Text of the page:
Mike’s Secret Ice Stash

Well, turns out it isn’t so secret. And it isn’t really Mike’s; Neal Dunkley showed it to him originally. But, it is a nice, steep chunka-freeze; great place to toast grips and arms. Unfortunately, it’s probably on private property, and even if it isn’t, one has to cross private land – probably several different parcels – to access it.

The Man, the Myth, the Legend: Mike at the Ice Flow

Mike thought he had contacted the property owner and received permission for climbing there, so Saturday, we drove to the hinterlands of Minerva, parked in the suggested driveway, and began hiking. Our starting point was different than Mike’s original excursion with Neal, and with a year between that one visit and ours, we were soon wandering cluelessly among a series of old roads, log roads, and ATV trails, looking for ice to no avail. After an hour, it was time to regroup. We headed back to the original jump-off point and retraced the tracks of Mike’s memory, which did the trick: we quickly spied the flow on a hillside quite a long way from our earlier search zone.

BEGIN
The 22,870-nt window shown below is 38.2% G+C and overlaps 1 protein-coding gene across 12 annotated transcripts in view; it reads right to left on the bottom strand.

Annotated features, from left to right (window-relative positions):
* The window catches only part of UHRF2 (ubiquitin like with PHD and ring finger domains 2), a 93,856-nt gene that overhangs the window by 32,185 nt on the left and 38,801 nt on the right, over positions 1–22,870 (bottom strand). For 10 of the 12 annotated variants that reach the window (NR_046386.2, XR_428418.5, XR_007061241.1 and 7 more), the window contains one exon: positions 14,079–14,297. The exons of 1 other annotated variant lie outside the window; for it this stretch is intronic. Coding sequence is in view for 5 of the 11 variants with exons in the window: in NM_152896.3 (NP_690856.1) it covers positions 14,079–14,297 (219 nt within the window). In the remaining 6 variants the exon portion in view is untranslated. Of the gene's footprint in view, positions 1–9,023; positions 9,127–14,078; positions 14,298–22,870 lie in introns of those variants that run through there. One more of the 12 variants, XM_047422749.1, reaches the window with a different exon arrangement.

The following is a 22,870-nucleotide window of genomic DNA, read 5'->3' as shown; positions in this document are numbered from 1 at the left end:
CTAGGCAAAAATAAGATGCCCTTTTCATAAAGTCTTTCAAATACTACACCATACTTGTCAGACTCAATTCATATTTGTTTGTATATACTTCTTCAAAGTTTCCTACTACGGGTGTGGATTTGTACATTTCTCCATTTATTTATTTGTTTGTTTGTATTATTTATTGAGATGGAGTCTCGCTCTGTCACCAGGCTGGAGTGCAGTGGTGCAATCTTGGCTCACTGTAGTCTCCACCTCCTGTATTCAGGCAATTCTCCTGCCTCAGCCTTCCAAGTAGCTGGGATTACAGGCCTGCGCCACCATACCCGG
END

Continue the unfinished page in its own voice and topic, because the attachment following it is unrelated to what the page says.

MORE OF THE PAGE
Mike at the base of the flow. We climbed the face directly behind his head, and TR’d the pillar to his right.

It isn’t as tall as Mike remembered it to be – he was new to the sport back then, and any ice seemed imposing and huge – but it was a good fifty feet or more, and very steep. Near the left side, a chute looked like it might offer a WI3 ascent option, to its right, a steep face might go at 3+. Farther right, the ice became quite steep; except for a few corners, it would all be 4 or 4+.

We laid out the rope, and I won the choice of lead, picking that 3+ face. It did indeed turn out to be well in that grade, pushing close to 4-. It was a pretty consistent 75 Ā° with very few features for rest. I had foolishly limited gear to 4 screws, and was wishing for one more by the time I poked a welcome pile of moss-choss and pulled to refuge on the top.


MikeĀ ascends our initial line.

Mike cleaned the pitch, then rapped. I ran around the top, arranging directionals for a couple steep TRs, and we commenced dangling our way up those lines.

The acrobatics here are due to the…
…very stuck axe visible here. Ten minutes of hanging on to extract it!

Mike takes a turn, climbing the notch between two vertical pillars.

After several runs, it was time to head home. We wound down the talus, clomped through moist woodland, found a faster way out, then trudged up the road to our cars. After a quarter hour playing with the irrepressible Mammut, impending darkness and other duties pressed us each to our homes.

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